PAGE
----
KICK OUT 2: Study of a Karate Intervention to Change Kinematic Outcomes in Parkinson’s Disease
The purpose of this pilot study is to test whether and to what degree a community-based karate class tailored for individuals with early- to middle-stage Parkinson’s disease (PD) is feasible and improves objective and patient-reported outcomes compared with individuals given a standard exercise prescription for PD. Non-contact karate classes tailored to patients with Parkinson’s will be held at Chicago area dojos. We expect to recruit approximately 50 patients from Rush University Medical Center, other local hospital systems, senior centers, and local organizations.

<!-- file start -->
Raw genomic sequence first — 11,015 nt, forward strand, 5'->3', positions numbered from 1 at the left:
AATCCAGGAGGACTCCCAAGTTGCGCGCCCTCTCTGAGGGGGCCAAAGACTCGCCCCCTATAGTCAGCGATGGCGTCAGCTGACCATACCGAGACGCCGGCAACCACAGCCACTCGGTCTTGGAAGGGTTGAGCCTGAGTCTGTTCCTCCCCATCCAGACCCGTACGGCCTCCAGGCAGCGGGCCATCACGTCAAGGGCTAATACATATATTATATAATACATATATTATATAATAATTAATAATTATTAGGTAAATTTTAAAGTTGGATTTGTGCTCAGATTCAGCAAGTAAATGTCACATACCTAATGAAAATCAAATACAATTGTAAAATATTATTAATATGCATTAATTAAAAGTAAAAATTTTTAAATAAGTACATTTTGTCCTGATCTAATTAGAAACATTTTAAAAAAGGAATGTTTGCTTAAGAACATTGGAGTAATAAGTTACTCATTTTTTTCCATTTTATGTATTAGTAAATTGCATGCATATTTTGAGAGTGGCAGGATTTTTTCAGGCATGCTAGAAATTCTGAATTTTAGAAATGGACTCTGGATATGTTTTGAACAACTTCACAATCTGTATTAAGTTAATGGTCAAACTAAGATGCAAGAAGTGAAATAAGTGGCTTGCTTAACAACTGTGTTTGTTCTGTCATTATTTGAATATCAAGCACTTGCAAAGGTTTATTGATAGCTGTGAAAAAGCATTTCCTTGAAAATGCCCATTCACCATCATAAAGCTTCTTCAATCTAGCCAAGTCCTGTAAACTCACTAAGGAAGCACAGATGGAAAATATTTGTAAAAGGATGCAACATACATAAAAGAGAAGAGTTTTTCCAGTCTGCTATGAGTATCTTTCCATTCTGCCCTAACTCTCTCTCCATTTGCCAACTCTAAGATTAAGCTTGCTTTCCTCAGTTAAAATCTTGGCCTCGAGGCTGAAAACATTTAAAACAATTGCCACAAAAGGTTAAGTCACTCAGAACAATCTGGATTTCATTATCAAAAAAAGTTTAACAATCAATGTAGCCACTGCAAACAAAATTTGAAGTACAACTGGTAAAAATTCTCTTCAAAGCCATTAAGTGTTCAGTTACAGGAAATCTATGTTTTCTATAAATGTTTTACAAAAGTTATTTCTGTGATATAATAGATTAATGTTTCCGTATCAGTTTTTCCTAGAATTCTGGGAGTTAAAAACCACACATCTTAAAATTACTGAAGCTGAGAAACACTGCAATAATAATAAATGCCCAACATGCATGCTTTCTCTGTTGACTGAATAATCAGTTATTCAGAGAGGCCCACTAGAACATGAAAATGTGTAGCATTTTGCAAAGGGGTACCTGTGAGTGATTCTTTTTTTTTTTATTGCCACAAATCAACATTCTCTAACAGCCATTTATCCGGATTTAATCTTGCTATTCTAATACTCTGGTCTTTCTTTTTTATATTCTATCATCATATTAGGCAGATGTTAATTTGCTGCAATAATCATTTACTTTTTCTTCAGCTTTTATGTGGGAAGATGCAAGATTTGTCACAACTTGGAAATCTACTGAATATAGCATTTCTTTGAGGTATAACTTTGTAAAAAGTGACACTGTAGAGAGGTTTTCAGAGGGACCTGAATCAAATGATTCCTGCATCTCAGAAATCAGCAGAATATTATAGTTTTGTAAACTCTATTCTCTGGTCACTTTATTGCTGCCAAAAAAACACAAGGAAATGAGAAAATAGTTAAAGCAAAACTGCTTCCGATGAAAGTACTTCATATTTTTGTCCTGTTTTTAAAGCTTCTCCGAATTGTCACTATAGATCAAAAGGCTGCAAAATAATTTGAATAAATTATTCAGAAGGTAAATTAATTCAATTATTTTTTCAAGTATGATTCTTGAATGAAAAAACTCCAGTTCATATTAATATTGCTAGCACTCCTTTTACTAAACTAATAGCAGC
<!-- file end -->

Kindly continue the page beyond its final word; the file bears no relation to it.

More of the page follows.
In order to participate you must meet the following criteria:
- Are 30-90 years of age, male or female, and any race or ethnicity.
- Have a diagnosis of early- to middle-stage Parkinson’s disease from a treating healthcare provider.
- Are willing and able to commit to karate classes twice a week for 6-months.
- Live in the Chicago area.
You will be excluded from the study if any of the following criteria apply to you:
- Require an assistive device or the assistance of another person in order to ambulate.
- Are unable to commit to attending two karate classes weekly for 6-months.
- Have an atypical form of parkinsonism (such as progressive supranuclear palsy, multiple system atrophy, vascular parkinsonism, etc.) from a treating neurologist.
This is a partial list of inclusion and exclusion criteria.